The government has lifted its ban on imports of U.S. beef, but suspicions about the safety of American beef still linger in Japan. This sentiment is epitomized by a statement by health minister Jiro Kawasaki. He said that if risk materials — parts of the cow where prions, the infectious agents of bovine spongiform encephalopathy (BSE) or mad cow disease, can exist — are found again in imported U.S. beef, all beef shipments from the United States would be halted and he would probably have to resign.

U.S. beef was first banned in December 2003 after a Canadian-born cow in Washington state tested positive for BSE. The ban was lifted in December 2005, but reinstated the following month after spinal material, a risk part, was discovered in a shipment of U.S. veal. The latest Japan-U.S. agreement includes the following conditions: cattle slaughtered for beef export to Japan must be less than 21 months old, BSE-risk parts such as brains and spinal cords must be removed and the beef must come from authorized meat-processing plants. The government says it will inspect all beef imports “for the time being.”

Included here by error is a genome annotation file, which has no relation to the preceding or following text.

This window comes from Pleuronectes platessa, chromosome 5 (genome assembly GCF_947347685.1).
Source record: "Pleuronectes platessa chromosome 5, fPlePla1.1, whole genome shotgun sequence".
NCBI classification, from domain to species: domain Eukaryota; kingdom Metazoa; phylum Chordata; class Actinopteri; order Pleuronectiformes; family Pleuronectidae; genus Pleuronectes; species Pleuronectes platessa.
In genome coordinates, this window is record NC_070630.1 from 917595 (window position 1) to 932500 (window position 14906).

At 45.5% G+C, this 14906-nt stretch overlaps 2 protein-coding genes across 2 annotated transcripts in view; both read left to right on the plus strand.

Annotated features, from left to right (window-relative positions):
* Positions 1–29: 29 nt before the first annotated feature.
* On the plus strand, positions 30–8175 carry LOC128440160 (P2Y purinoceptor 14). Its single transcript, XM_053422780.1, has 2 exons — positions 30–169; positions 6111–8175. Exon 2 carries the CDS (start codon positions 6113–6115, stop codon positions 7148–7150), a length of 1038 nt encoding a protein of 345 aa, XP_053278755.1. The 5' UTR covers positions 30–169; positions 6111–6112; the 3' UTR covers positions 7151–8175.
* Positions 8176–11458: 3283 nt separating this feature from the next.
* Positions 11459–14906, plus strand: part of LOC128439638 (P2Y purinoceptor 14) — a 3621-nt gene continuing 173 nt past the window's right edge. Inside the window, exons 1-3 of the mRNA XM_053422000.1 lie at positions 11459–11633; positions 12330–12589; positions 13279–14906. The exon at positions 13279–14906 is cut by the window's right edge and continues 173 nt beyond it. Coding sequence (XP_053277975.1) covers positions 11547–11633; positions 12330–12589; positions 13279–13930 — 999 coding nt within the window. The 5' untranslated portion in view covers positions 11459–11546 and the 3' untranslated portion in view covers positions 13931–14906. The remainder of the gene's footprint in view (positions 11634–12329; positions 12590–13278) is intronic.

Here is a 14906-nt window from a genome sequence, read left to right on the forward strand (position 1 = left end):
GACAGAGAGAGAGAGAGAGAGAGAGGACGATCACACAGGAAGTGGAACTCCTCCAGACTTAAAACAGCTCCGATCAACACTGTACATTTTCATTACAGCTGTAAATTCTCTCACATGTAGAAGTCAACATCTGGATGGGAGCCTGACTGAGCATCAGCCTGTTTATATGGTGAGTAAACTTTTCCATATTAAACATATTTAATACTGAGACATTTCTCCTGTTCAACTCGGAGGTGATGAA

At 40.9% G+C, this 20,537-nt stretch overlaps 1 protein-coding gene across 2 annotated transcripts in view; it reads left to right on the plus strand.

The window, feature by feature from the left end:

Given the public’s suspicions, it is important to give consumers accurate information on the origin of beef. At present, all beef products do not carry such information. Regulations vary in accordance to processing, such as whether the beef has been heated or frozen, and whether it is mixed with other meats or vegetables. The government should make it mandatory that all beef products indicate country of origin.

One way to gain the confidence of Japanese consumers would be to limit U.S. beef imports to cows raised only on grass and grain at authorized ranches, and to sell it attached with relevant information on the cows, including their age and origin.

The government also must do its utmost to ensure the safety of domestic beef. It must heed the government BSE panel’s finding in its December 2005 report that pithing, a procedure in which the spinal cord is destroyed by inserting a needle into the vertebral canal, is carried out on 80 percent of slaughtered cattle and increases the risk of prion contamination of meat.

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